This takes us to our next Question -How do we as educators Maslow before Blooms and the connection with Covid 19 and the sudden shift to online learning and teaching? Students are experiencing this sudden change where the school is at home, earlier struggling families could depend on the school to assist with the 3 lower tiers example- Physiological, Security & Belonging, however this is not the case anymore and families have to manage the impact this is having on students’ academic learning. The stresses always existed in these families however the impact is different when students were at school and now at home. Therefore, Maslow before Blooms supports the idea that all human beings should have their basic needs met (not just for students but all human beings), schools have been providing to students for so many years and focusing on holistic learning. What is the role of teachers to support Maslow before Blooms?
  • It is important that a student receives more encouragement from a teacher.
  • Teachers might not be able to solve problems in the broader community context for the student, therefore involve parents.
  • Empathetic teaching- get to know your students, interest in their strengths and areas to develop, family background.
  • Student autonomy-create a culture where students can ask questions without being afraid.
  • Keep the routine on also during online teaching that was in place when the students were on the campus physically.
  • Frequent Brain breaks help with focus.
  • Collaboration with School Counselors who can support with social-emotional activities and strategies.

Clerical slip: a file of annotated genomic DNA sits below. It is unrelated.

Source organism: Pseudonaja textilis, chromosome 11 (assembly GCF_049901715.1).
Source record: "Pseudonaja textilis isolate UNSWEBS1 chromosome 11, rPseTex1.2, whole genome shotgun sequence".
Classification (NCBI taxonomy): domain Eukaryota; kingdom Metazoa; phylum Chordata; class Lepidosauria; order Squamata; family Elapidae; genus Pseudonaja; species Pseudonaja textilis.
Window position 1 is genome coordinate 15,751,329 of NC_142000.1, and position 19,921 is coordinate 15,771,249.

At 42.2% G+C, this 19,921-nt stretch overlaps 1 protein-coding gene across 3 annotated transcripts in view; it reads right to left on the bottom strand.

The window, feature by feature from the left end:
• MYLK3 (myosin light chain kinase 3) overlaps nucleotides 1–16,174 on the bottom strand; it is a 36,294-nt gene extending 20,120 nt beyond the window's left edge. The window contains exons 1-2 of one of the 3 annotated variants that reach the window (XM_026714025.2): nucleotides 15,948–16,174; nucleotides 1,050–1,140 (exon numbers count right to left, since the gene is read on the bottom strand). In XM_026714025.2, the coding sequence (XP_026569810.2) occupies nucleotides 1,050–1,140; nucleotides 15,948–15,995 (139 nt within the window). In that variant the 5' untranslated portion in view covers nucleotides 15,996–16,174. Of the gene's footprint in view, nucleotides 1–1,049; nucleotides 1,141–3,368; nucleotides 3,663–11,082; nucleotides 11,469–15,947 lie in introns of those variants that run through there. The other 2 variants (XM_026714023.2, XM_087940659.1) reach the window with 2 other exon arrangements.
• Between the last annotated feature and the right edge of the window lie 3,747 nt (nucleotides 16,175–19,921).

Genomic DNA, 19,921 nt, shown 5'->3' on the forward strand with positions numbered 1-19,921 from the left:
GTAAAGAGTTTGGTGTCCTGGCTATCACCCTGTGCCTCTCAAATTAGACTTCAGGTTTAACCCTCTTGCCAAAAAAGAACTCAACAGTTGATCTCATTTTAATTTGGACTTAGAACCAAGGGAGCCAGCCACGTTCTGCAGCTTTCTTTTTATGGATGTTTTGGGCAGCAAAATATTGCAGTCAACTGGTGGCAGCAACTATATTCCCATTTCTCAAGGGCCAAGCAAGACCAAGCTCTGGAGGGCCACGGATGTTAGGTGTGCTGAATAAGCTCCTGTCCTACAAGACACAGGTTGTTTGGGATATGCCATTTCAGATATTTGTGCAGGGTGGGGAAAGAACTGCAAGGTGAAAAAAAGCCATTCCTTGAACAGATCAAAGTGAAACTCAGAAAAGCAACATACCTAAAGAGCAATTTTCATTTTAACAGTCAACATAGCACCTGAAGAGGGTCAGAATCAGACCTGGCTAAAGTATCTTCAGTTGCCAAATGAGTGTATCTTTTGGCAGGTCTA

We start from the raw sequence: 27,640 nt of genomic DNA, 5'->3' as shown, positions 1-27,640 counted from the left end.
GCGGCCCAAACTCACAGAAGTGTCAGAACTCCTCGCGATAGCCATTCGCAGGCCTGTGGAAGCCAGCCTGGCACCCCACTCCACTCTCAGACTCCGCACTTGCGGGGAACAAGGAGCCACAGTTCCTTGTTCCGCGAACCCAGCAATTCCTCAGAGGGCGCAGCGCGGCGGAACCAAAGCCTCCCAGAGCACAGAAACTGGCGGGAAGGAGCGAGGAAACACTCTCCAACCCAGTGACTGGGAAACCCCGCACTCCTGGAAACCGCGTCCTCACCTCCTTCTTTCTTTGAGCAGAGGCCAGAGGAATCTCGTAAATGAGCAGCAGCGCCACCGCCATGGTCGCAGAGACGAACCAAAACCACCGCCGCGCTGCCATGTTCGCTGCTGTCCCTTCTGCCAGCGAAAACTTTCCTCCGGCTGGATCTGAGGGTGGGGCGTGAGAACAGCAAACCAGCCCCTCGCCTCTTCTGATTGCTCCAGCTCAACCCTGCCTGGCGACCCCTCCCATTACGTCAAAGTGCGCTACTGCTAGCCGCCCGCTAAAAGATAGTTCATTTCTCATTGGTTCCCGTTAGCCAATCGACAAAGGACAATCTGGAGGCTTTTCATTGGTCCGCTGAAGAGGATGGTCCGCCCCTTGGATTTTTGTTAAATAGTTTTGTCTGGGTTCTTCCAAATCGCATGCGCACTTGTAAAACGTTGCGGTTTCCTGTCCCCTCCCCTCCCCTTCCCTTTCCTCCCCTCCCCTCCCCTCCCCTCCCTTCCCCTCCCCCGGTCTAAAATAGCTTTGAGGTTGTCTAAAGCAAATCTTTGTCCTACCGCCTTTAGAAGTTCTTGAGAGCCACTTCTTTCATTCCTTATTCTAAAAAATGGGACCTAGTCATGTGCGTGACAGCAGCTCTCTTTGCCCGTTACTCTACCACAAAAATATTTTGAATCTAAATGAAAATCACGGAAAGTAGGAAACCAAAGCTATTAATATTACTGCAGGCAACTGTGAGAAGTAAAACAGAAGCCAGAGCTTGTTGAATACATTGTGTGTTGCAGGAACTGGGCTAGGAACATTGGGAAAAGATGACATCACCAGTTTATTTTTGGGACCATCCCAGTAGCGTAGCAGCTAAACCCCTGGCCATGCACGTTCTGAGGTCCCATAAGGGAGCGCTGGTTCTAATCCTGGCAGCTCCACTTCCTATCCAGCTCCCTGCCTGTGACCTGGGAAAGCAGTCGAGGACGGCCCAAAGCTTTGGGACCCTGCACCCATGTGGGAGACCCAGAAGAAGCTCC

• Teaching SEL skills to students-
    • Self-awareness- Teaching students how to self-evaluate and recognize their personal emotions and the impact they have on their behavior, communication and thoughts. In online learning small groups can be created where students can share their feelings.
    • Self-management- We are all aware that a school is a great place for students to socialize and here students get exposed how to handle and regulate their personal emotions, behaviors and thoughts. Intrinsic motivation is important for students to stay on track during times like this therefore assignments can focus on giving students agency examples rather than assigning students a book to read give them a list of books and they can choose from the option, more project based learning gives them opportunities to collaborate with their peers. Competent tasks and challenging students keeps them engaged and motivated
    • Relationship skills- Giving students an opportunity to work in groups is a great way to encourage students to develop harmonious relationships with peers, they learn how to negotiate and develop communication skills. They understand and apply ethical norms of behavior.
    • Responsible decision making- To be able to make good decisions students need to be open minded, good listeners, having clear priorities and ready to consider other people's perspective.
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Harjyot Malhotra
Educational & Clinical Psychologist, Head of Student Services, Mahindra International School